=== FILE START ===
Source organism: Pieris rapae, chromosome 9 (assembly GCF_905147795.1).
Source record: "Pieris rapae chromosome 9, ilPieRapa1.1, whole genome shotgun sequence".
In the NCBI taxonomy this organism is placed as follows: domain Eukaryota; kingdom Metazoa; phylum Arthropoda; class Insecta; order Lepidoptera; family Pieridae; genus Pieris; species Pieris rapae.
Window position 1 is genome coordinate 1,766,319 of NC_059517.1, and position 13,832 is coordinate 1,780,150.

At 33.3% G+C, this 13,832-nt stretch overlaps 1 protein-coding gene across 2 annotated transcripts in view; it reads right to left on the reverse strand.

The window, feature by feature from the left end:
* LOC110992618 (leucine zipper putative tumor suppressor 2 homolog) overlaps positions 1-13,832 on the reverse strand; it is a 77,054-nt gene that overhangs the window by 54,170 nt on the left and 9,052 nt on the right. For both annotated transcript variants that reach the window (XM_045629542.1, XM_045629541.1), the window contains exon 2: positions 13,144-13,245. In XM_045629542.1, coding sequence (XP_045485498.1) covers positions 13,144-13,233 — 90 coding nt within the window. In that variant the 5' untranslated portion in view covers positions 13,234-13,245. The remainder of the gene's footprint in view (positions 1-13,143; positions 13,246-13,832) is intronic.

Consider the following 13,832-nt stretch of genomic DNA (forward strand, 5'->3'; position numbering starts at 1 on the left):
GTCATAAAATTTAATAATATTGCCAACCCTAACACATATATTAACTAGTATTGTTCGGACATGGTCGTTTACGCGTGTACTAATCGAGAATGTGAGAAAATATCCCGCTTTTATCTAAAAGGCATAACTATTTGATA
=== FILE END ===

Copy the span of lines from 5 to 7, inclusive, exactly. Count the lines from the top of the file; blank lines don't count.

At 33.3% G+C, this 13,832-nt stretch overlaps 1 protein-coding gene across 2 annotated transcripts in view; it reads right to left on the reverse strand.

The window, feature by feature from the left end:
* LOC110992618 (leucine zipper putative tumor suppressor 2 homolog) overlaps positions 1-13,832 on the reverse strand; it is a 77,054-nt gene that overhangs the window by 54,170 nt on the left and 9,052 nt on the right. For both annotated transcript variants that reach the window (XM_045629542.1, XM_045629541.1), the window contains exon 2: positions 13,144-13,245. In XM_045629542.1, coding sequence (XP_045485498.1) covers positions 13,144-13,233 — 90 coding nt within the window. In that variant the 5' untranslated portion in view covers positions 13,234-13,245. The remainder of the gene's footprint in view (positions 1-13,143; positions 13,246-13,832) is intronic.